Book Review (SERIES): The Interdependency

John Scalzi knows how to write. If you like science fiction, the Interdependency is for you.

The Interdependency series by John Scalzi

  1. The Collapsing Empire
  2. The Consuming Fire
  3. The Last Emperox

Amazon Cover


Our universe is ruled by physics. Faster than light travel is impossible—until the discovery of The Flow, an extradimensional field available at certain points in space-time, which can take us to other planets around other stars.

Riding The Flow, humanity spreads to innumerable other worlds. Earth is forgotten. A new empire arises, the Interdependency, based on the doctrine that no one human outpost can survive without the others. It’s a hedge against interstellar war—and, for the empire’s rulers, a system of control.

The Flow is eternal—but it’s not static. Just as a river changes course, The Flow changes as well. In rare cases, entire worlds have been cut off from the rest of humanity. When it’s discovered that the entire Flow is moving, possibly separating all human worlds from one another forever, three individuals—a scientist, a starship captain, and the emperox of the Interdependency—must race against time to discover what, if anything, can be salvaged from an interstellar empire on the brink of collapse.



When an Empire is built on certain things, like regular crops, the backs of serfs, or an intragalatic Flow (think gulf stream or jet stream – where people used the quick travel benefit long before they understood how fluid dynamics on a global scale worked), and the certain things break, The Collapsing Empire results.

John Scalzi has nailed this tragic tale with his normal snide humor (toned down just enough for the disaster about to ensue).

It’s a tale as old as time. Viking populations grew doubling and tripling during a couple centuries of warm weather and active crops in the north; when the weather changed stopped, Vikings started raiding instead of trading as their people starved to death and eventually escaped to warmer climates except for a few hardy souls unable to leave their home. The Incas, Feudal Europe, and the Roman Empire all fell because plague wiped out communication (messengers) and food production (serfs/slaves) – it didn’t matter if the healthy rich remained when all the fields are fallow.

Now the Interdependency will fall as the Flow slows and stops.

The results will be hideous for a culture artificially sustained for a thousand years by forcing interdependency between systems – no single system can survive on its own by design. A far-flung gestalt of independent (yet interdependent) space stations and bio-domes on inhospitable planets are about to be cut off from everything. Machines will fail as unavailable parts will prevent maintenance; food unable to grow in certain bio-spheres will mean rampant malnutrition as various required nutrients are not consumed (like citrus/vitamin C and scurvy); … the list goes on.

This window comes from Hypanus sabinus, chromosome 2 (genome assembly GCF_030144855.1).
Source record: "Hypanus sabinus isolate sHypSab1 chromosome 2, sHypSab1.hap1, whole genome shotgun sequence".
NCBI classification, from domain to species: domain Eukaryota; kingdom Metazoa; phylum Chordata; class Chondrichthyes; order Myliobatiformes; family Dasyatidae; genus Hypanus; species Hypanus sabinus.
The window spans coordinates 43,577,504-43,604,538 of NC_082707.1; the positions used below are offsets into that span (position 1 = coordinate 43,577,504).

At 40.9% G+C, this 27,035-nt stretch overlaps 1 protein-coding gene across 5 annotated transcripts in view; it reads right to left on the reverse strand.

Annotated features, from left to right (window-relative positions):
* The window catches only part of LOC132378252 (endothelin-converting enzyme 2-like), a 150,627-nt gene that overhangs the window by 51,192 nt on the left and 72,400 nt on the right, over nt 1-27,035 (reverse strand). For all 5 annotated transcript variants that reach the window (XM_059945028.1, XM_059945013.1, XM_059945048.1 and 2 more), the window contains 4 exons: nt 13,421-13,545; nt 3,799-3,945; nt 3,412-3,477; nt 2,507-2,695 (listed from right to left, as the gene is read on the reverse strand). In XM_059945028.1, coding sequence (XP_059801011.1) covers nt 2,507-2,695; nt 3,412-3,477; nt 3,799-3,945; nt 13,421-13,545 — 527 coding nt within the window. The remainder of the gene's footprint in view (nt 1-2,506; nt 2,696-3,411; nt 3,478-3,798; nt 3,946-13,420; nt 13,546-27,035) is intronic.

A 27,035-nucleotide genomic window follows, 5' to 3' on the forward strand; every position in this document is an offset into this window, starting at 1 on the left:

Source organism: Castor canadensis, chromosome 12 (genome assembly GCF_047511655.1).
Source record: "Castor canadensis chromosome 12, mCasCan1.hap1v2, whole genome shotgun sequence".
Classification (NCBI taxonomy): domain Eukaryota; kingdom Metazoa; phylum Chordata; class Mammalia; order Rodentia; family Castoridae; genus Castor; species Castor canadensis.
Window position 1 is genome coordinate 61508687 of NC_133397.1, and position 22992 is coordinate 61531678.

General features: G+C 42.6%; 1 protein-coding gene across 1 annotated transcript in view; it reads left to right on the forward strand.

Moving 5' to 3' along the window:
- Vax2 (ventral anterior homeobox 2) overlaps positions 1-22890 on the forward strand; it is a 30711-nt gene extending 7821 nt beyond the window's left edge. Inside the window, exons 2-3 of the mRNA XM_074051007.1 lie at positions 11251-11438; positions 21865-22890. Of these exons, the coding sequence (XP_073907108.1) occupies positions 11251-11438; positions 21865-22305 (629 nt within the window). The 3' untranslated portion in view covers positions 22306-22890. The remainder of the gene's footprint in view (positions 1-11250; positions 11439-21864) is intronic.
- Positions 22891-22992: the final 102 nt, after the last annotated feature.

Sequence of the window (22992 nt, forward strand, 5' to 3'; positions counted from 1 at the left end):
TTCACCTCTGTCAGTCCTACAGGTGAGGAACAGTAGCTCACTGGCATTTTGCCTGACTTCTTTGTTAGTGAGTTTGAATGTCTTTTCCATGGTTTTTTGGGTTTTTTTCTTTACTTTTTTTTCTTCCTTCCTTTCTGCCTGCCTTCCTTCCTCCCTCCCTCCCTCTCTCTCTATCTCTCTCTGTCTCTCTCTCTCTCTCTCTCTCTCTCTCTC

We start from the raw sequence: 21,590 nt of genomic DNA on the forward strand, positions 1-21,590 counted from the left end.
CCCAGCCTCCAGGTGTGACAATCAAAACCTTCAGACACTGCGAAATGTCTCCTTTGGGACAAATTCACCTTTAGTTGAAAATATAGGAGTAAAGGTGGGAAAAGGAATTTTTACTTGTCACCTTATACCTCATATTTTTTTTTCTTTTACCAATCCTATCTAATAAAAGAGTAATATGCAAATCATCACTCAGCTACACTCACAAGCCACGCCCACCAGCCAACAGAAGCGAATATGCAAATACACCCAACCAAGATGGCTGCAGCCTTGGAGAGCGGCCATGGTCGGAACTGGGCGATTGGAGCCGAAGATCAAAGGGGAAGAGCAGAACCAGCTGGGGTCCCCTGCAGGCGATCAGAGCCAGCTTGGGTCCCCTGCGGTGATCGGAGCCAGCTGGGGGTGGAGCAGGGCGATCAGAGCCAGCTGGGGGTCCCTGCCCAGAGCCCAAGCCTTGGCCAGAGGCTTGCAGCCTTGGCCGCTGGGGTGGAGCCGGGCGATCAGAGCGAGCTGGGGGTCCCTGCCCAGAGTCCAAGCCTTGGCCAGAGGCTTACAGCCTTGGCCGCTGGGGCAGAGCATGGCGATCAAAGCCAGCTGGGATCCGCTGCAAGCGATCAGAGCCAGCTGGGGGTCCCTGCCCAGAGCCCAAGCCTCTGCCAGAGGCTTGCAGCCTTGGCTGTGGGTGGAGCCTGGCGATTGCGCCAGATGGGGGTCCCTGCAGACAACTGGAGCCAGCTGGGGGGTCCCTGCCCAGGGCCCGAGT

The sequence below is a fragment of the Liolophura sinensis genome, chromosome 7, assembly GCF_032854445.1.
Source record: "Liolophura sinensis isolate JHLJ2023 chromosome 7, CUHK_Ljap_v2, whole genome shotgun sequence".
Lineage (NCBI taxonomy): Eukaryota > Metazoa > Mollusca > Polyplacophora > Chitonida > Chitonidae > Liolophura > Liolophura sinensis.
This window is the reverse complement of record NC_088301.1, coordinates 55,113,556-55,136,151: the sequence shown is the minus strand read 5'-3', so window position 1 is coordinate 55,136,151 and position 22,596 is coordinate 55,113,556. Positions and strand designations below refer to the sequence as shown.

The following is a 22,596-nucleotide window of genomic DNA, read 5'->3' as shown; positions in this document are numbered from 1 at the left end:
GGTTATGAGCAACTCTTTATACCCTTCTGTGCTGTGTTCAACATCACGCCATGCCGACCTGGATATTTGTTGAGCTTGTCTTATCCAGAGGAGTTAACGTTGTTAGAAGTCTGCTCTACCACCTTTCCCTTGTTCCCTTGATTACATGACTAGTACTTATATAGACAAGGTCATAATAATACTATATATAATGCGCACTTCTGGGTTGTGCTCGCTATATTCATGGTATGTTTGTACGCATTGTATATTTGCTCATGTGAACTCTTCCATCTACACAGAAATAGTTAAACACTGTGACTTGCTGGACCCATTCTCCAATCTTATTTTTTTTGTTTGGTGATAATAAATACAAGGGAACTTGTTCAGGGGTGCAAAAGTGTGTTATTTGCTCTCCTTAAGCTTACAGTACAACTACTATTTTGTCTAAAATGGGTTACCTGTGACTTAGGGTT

Mr. Scalzi has done an excellent job of setting up the world of The Collapsing Empire. I’m almost scared to follow this dark rabbit hole, even though I think he will concentrate on the areas where humanity will survive and succeed rather than the systems doomed to failure. The fact remains the world-building setup of this first novel of the series establishes the second and third world-building levels of the collapse and I will know what is happening “off-stage” without him needing to show it. (Great job!)

The question I hope will be asked by someone in book two is “If the Flow’s collapse can be tracked, can we predict where and how it will turn back on again?”

Note: One of the main characters speaks nearly exclusively with the f-word. I’ve run into this in about three or four books now by different authors. I really hope it is a phase the publishing industry gets over soon, because *tiresome*.

Note: One of the main characters uses money and position to force people into a situation where saying “no” to sex is impossible – people who work for this particular MC’s family mostly (think skanky boss). If the MC was male, readers would be up-in-arms. It should be no different because the MC is female. But she isn’t the sympathetic part of the MC cast (another female and male hold those slots).